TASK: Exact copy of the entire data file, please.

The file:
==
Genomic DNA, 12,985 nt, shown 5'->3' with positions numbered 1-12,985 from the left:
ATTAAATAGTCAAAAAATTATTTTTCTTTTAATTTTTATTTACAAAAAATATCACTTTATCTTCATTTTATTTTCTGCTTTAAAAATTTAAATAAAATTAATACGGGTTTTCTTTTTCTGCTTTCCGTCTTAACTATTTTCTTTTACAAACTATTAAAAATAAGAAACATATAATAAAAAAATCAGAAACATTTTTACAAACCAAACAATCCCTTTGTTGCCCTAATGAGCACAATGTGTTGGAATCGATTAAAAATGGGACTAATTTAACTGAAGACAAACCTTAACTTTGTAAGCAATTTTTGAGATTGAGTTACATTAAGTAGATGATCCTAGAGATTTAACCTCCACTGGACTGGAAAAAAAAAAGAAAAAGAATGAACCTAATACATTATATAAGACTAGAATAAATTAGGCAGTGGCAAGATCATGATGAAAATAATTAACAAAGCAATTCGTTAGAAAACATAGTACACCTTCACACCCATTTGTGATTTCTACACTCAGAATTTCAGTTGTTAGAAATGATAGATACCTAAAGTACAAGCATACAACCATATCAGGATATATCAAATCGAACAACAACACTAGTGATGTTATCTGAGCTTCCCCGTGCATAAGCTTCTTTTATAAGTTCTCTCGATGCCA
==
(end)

Genomic DNA, 12,985 nt, shown 5'->3' with positions numbered 1-12,985 from the left:
ATTAAATAGTCAAAAAATTATTTTTCTTTTAATTTTTATTTACAAAAAATATCACTTTATCTTCATTTTATTTTCTGCTTTAAAAATTTAAATAAAATTAATACGGGTTTTCTTTTTCTGCTTTCCGTCTTAACTATTTTCTTTTACAAACTATTAAAAATAAGAAACATATAATAAAAAAATCAGAAACATTTTTACAAACCAAACAATCCCTTTGTTGCCCTAATGAGCACAATGTGTTGGAATCGATTAAAAATGGGACTAATTTAACTGAAGACAAACCTTAACTTTGTAAGCAATTTTTGAGATTGAGTTACATTAAGTAGATGATCCTAGAGATTTAACCTCCACTGGACTGGAAAAAAAAAAGAAAAAGAATGAACCTAATACATTATATAAGACTAGAATAAATTAGGCAGTGGCAAGATCATGATGAAAATAATTAACAAAGCAATTCGTTAGAAAACATAGTACACCTTCACACCCATTTGTGATTTCTACACTCAGAATTTCAGTTGTTAGAAATGATAGATACCTAAAGTACAAGCATACAACCATATCAGGATATATCAAATCGAACAACAACACTAGTGATGTTATCTGAGCTTCCCCGTGCATAAGCTTCTTTTATAAGTTCTCTCGATGCCA